Diagnosed with Gender dysphoria, suffering Transphobic abuse with a sentence with no end date
I suppose I should count myself lucky. I was in prison and I knew the date I would get out. A friend of mine was not as lucky.
I saw with my own eyes Marie’s suffering, her misery. Some tasked with her safety used their position to torment her to the edge of despair. I was ignorant at the start of her suffering, she disappeared for a week and when she came back she was different, broken.
They took the most precious part of her, her dignity and tore it apart. The suffering didn’t end there; some prison officers continued their campaign of hate. Telling her that she was not the lady I had come to respect. She was just a man and they would tell everyone they can. Even singing outside her cell door, those exact words.
I don’t know what it’s like to be a woman in the wrong body and I’m sure as hell glad that I haven’t been diagnosed with gender dysphoria. Witnessing firsthand the trauma that she went through tore me up so much I wanted to hurt her tormenters back.
But her suffering was far deeper than I really understood. For everyday that cell door shut she was no closer to release than at the start.
For she like over three thousand more are on a sentence that has no end, known as IPP. Her sentence should have ended before mine but it did not. The day I left she still had no idea when she would get out.
Nearly two and a half years have passed since I walked clear of that place and never looked back. The pain I saw in her face never left me, I never forgot. I studied hard and over time began to see the picture unfold, of how a country I once believed in could create such a merciless sentence that crushes people and destroys not just their soul but their heart.
I know so many have given up hope, they are so in despair that they cut, they drug up. What’s the point in life if you have no hope, no chance no fight.
That day came, the day she walked out. A day that I’m sure felt so unreal, the anxiety, the trauma and despair you would think would be over and life again would start.
Yet for those on IPP it is never over it just doesn’t stop.
Now she finds herself in a dream world, the fences have only got more difficult to see but they are never out of sight. Life in a ministry hostel isn’t really a life, it is merely a mirage.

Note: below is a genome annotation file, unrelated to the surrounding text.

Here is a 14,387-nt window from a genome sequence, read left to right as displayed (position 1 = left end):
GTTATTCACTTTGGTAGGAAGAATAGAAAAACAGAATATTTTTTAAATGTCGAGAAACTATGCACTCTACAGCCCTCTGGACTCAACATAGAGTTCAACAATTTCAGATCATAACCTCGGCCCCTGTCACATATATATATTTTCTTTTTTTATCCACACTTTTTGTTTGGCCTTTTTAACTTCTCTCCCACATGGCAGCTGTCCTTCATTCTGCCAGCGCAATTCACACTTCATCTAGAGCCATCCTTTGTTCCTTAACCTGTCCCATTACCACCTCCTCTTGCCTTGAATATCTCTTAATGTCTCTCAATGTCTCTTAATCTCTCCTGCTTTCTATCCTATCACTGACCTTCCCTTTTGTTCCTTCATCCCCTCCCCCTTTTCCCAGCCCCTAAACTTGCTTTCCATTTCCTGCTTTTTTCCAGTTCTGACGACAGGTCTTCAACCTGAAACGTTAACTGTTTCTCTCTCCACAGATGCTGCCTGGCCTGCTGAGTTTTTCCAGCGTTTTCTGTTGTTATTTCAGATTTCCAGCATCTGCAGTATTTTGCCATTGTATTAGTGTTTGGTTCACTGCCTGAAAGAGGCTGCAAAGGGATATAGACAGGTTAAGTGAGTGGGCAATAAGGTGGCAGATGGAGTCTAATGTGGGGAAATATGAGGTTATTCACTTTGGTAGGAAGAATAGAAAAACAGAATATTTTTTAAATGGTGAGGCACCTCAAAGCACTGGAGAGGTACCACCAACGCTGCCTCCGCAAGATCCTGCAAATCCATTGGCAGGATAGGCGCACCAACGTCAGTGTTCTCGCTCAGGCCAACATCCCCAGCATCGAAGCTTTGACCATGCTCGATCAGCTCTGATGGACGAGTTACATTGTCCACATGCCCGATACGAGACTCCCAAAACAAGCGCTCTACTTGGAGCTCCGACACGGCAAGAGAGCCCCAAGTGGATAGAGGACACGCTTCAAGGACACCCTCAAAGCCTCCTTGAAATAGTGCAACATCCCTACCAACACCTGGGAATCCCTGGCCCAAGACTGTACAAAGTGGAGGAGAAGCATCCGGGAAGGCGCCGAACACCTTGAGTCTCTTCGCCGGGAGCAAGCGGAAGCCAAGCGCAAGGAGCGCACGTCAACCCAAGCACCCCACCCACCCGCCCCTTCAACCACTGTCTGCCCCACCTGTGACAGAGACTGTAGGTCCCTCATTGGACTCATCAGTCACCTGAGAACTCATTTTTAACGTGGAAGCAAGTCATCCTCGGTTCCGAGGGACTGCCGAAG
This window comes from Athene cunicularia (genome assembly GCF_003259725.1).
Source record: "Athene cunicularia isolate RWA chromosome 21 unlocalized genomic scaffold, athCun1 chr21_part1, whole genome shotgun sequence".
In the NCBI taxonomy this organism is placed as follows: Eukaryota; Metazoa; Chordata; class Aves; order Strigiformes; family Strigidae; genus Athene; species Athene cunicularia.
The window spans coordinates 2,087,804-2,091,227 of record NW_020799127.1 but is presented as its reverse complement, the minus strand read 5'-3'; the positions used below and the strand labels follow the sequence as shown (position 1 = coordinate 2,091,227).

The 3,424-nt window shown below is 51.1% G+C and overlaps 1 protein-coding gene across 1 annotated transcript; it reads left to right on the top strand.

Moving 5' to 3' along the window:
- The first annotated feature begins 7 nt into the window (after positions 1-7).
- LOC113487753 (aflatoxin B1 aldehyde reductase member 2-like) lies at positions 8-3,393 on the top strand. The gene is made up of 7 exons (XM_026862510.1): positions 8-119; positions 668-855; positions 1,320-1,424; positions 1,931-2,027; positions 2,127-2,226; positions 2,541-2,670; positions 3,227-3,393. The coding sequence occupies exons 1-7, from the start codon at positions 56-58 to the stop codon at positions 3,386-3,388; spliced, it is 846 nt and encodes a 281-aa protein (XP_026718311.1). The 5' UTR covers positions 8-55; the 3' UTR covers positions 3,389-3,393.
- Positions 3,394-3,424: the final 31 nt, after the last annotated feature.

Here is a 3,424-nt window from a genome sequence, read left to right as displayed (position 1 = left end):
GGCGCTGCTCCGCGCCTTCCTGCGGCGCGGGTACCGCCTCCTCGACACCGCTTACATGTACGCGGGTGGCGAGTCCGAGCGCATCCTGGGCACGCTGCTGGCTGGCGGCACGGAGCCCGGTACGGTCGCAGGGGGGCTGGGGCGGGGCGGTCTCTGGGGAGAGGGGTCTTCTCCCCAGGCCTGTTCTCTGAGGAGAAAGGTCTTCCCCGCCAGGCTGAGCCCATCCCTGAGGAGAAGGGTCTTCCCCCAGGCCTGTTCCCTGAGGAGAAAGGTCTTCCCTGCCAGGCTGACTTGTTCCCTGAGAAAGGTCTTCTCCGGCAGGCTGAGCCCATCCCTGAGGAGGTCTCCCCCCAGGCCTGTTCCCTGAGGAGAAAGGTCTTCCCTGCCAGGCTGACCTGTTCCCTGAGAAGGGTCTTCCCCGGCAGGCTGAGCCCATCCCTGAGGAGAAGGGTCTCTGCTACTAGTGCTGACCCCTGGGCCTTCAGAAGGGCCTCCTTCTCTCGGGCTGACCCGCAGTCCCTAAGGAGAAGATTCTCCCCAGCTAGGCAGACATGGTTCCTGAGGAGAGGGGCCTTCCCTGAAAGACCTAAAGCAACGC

Twelve hour curfews and signings every few hours; from a life so monotonous and boring to a race to get ID sorted, benefits and a chance of a life, but still just a slip up just one and you could be sent back.
Back to hell with no release date again, how can anyone cope with that? I know I couldn’t. I would end it there would be no doubt in that.
Yet she soldiers on still trying to put her life back on track. Racing to and fro, trying to never be late back, yet she’s not made it once and that’s sadly a fact. The clock is ticking, she tries hard to make it but sometimes she cannot.
Why do we torment people?
Why must we push human beings to the point that they are so desperate they end their life? I hope so much she makes it, so many have not. Back they go in handcuffs to a cell and a door with no handle that never leaves your consciousness and torments you even when you’re out.
Her sentence is abhorrent; it makes me sick to my stomach. I hate it, she is no monster and neither are any of the people I have met. They are human, as are we all are we not? IPP Inexcusable, persistent persecution. Will she make it you may ask? You tell me?
While this sentence still breaths many on it will stop. We must end this sentence; there is no excuse, no public protection purpose in persecuting people and destroying their soul, their lives their families. Our culture is based on freedom and self determination. Let’s end this sentence and NEVER look back.
"It is time to give people a chance of a life back".
By: Jez Owen
Transgender and gender nonconforming people,face unacceptably high rates of imprisonment.
Once in prison, transgender people face a dramatically increased risk of mistreatment, including sexual assault by officers or other prisoners. Recent studies show that transgender women are 13 times more likely to be sexually assaulted in prison than others. Transgender people in prison also routinely face other abuses including denial of medical care, extended periods of solitary confinement, and harassment and violence at the hands of guards and other prisoners
A 21year old woman, from Keighley, was found dead in her cell at HMP Leeds in 2015 with a ligature around her neck. The overall coordination of her mental and health state were lacking in any form of organisational structure.
Miss Thompson's family solicitor Philip Goldberg said: "Vikki's mother remains deeply distressed by the loss of her daughter, yet hopes that if any good is to come of her death it's that the Ministry of Justice also undertakes a completeover overhaul.